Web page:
Wednesday, January 6, 2010

EXCLUSIVE: MagicJack to announce world’s lowest-priced femtocell

I spent this morning with Dan Borislow and Y.W. Sing, the CEO and Vice Chairman of MagicJack. In mid-November, I met with Dr. Sing in his Silicon Valley office for a preview of what we discussed today, enabling me to noodle on applications and show up with a raft of questions. Dan has been talking about the femtojack for nearly a year, but I can confirm based on today’s meeting that it’s real, and it’s spectacular.

We started our discussion by revisiting some of the customer service issues MagicJack faced earlier in the company’s development. I’d never used a MagicJack until I picked up a couple at the 2009 It Won’t Stay in Vegas party; in the year since, I’ve used mine from all over the world, providing me exactly what they advertise—seamless phone service anywhere that I had a decent Internet connection. A year ago, I took Dan and team seriously to task for their approach to privacy during the sign-up process. While I’d still like to see them tweak some of the verbiage in the user agreement, I can’t argue with two points Dan made to me. First, users now receive 30 minutes of registration-free calling in a 48-hour period from first use, enabling consumers to try MagicJack without having to go through a registration process. Second, Dan pointed out that MagicJack has never sent an advertising e-mail to any of their five million subscribers.

Think about that for a minute.

When was the last time you signed up for something, anything, and didn’t receive follow-on e-mail about, well, anything? That’s pretty freakin’ cool.

By the way, let’s not overlook that statistic I just threw out. Five million subscribers. I don’t have statistics in front of me, by I have to believe that five million subs puts MagicJack comfortably in the top ten of landline phone companies in North America.

Here’s another statistic for you—a billion minutes. MagicJack subscribers currently consume one billion minutes per month. If my math works, that’s an average of 200 minutes per MagicJack per month, or a little over three hours each. Realistically, that’s about the amount of time I spend on my landline on a monthly basis, so it’s entirely believable that the average user might consider dumping their landline in favor of a MagicJack (the need for an always-on computer notwithstanding). Of course, while I spend three hours a month on my landline, I spend about three hours a day on my cell phone. Unfortunately, my cell coverage at home isn’t very reliable; even more unfortunately, my experience with T-Mobile’s UMA-based Hotspot @Home has been less than stellar, so I suffer from frequent coverage drops.

Enter the femtojack.

Picture the MagicJack—a USB-attached analog terminal adapter, with one end a USB jack plugged into your computer, and the other end an RJ-11 jack into which you plug a phone (or simply use your computer’s speakers and built-in microphone). Now, remove the RJ-11 jack, replacing it with a couple of small antennae.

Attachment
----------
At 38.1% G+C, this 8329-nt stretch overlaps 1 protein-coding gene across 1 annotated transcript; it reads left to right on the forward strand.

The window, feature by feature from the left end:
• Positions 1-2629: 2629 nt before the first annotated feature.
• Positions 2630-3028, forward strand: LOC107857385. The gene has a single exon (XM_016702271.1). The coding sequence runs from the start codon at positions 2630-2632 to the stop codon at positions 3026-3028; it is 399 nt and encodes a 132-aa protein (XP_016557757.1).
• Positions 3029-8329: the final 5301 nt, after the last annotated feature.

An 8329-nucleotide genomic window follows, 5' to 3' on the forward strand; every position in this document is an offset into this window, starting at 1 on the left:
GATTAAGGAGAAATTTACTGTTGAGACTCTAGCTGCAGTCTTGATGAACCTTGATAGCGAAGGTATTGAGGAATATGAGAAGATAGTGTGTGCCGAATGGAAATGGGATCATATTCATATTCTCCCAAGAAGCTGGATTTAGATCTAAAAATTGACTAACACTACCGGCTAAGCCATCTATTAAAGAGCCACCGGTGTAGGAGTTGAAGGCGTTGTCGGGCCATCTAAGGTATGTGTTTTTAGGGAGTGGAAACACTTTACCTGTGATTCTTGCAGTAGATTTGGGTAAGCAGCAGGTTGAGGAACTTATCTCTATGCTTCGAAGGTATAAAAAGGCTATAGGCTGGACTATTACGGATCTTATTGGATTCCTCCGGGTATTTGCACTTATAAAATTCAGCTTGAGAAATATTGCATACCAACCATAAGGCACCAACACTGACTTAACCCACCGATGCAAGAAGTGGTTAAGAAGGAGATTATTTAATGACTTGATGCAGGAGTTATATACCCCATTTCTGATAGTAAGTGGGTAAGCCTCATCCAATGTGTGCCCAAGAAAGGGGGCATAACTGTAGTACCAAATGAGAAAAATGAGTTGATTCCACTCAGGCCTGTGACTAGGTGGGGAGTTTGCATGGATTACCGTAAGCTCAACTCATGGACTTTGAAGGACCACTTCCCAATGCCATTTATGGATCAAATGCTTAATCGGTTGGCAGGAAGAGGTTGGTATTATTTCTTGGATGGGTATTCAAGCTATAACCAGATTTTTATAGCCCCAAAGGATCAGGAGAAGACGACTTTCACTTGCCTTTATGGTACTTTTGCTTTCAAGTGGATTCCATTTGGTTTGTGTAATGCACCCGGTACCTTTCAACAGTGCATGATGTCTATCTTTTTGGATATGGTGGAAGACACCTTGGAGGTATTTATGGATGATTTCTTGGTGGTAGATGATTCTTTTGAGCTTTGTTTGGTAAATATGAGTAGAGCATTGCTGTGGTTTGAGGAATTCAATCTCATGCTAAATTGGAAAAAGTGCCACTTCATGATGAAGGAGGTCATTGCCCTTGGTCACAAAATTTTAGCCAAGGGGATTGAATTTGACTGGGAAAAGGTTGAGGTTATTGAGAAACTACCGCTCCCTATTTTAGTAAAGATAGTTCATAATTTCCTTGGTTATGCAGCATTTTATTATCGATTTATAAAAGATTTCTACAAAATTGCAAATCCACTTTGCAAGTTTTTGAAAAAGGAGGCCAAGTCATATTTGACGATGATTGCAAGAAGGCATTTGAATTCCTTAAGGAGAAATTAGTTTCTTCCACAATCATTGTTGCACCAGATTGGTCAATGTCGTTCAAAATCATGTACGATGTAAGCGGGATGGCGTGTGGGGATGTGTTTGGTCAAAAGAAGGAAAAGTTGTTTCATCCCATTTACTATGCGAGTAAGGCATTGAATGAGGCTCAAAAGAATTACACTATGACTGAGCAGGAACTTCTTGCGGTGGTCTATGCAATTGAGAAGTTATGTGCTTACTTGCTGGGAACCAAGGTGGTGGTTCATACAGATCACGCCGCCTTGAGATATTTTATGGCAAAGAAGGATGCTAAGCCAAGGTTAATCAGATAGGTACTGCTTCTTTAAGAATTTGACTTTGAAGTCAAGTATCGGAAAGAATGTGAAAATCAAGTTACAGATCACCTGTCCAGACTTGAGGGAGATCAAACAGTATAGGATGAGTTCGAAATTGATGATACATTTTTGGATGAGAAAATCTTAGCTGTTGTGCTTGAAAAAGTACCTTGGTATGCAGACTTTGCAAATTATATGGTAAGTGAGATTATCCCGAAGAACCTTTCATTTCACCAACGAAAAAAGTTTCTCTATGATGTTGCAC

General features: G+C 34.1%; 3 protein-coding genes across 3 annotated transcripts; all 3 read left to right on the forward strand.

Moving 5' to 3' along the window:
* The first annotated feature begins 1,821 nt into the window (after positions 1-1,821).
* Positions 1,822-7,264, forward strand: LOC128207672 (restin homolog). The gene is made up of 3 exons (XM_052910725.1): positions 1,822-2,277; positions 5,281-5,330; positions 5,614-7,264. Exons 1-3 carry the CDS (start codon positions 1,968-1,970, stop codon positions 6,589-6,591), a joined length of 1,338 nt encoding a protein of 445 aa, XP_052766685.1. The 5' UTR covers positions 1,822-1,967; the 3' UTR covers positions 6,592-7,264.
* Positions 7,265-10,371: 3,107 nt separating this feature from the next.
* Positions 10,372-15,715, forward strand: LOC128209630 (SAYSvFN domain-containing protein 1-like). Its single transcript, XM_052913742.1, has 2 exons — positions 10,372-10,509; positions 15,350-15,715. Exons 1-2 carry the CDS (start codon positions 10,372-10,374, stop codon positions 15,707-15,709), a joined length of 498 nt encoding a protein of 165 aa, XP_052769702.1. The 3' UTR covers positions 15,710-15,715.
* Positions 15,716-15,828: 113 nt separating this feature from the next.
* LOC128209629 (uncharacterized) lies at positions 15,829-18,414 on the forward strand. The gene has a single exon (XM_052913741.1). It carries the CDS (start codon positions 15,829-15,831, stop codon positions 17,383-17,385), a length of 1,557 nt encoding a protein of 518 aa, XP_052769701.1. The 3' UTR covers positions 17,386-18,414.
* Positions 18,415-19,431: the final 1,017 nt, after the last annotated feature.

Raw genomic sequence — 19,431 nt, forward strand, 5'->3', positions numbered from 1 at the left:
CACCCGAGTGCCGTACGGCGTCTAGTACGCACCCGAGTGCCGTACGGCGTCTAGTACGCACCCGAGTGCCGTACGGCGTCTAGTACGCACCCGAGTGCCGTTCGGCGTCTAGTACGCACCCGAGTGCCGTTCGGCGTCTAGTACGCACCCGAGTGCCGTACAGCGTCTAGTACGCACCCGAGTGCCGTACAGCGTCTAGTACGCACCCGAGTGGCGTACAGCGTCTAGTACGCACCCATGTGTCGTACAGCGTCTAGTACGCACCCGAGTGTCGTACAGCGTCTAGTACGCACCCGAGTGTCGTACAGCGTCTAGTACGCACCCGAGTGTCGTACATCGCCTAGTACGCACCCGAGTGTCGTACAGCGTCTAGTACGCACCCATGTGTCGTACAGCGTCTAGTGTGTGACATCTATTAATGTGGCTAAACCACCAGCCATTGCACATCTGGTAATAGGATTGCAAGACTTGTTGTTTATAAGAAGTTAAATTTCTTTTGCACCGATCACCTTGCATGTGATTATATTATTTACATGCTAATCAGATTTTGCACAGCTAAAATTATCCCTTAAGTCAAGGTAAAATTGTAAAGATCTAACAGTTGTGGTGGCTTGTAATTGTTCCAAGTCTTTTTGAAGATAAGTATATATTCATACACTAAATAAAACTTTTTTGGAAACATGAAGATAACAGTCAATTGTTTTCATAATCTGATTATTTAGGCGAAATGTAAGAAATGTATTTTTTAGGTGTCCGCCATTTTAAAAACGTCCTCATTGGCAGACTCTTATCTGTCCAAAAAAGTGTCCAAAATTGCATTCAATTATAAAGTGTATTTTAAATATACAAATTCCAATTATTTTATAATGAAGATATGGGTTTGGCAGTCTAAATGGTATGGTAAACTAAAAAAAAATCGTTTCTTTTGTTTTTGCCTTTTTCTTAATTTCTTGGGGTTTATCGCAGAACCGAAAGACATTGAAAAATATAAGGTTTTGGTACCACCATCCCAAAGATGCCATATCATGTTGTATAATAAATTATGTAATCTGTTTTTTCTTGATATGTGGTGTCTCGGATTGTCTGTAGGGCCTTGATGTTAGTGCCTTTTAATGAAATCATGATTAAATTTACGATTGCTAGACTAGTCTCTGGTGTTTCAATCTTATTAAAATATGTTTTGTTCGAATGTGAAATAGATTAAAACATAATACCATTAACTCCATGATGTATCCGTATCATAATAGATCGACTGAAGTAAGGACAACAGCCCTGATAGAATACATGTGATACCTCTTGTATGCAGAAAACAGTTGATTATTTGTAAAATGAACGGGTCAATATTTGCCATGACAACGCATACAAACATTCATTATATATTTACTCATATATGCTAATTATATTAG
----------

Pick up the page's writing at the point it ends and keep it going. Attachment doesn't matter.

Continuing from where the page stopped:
Voila. Femtojack.

What’s a femtojack? First, let’s define what a femtocell is. Have you ever been in a situation where your cell reception was spotty or non-existent, making you yearn to be closer to a cell tower? What if you could bring that cell tower into your home or office, all but guaranteeing you awesome cell coverage? In effect, that’s a femtocell—a device which takes the signal from your cell phone and sends it back to the telephone network (using your computer’s Internet connection), mimicking the behavior of a cell tower.

Initial attempts at improving cellular coverage involved cellular repeaters, which weren’t very efficient for one reason—they were merely amplifying or repeating an existing cell signal. Meaning, if your cell signal really sucked (or was non-existent), the repeater might not work at all. Unlicensed Mobile Access (UMA) has had a spotty record of success, with only one U.S. carrier of note deploying UMA; as noted above, my experience with UMA has been (to put it kindly) brutal. Now comes the femtocell, typically sold by or in conjunction with your cellular carrier for $150-300. Femtocells are very early in their adoption curve, and have kind of struggled to find a footing to date.

Enter Dan Borislow. Again.

Dan’s history as a telecom rebel is well-known. Now, he’s likely to stir up the telecom world again, with MagicJack’s announcement of their femtojack, a low-cost, easy-to-use femtocell targeted towards novice users.

How low-cost? How about double digits? For well less than a hundred bucks, you’ll be able to enjoy a mini cell tower in your home (or office), piggybacking your voice calls on your existing Internet connection via your computer. The best part about it? It just works. The demo calls we made today offered the same quality as typical cell calls. And, while we were in a hotel suite, Dan and Y.W. assure me that the femtojack will offer coverage throughout a 3,000 square foot home.

Sign me up!

(Part two of our interview will follow tomorrow, after MagicJack’s press release hits the wires.)


  1. You seem to have the best access to this incredible device. I am looking forward to part 2 of your story. Thanks in advance!

  2. I just read a consumer reports article where they reviewed a series of infomercial products or anything sold on TV (e.g. the ShamWOW) and pretty much concluded that everything EXCEPT for the MagicJack was either BS or not worth the money. I was surprised. I'm not sure that the "as seen on TV" approach to marketing a product lends a lot of credibility to the product.

  3. Is this GSM or CDMA?

    Not sure how they plan to handle the spectrum licensing if the cell phone companies don't agree. Handoff will be a major issue when you leave your house. This is major part of what made the femtocells expensive. Another issue will be people trying to smuggle this device into other countries to avoid purchasing a "world phone".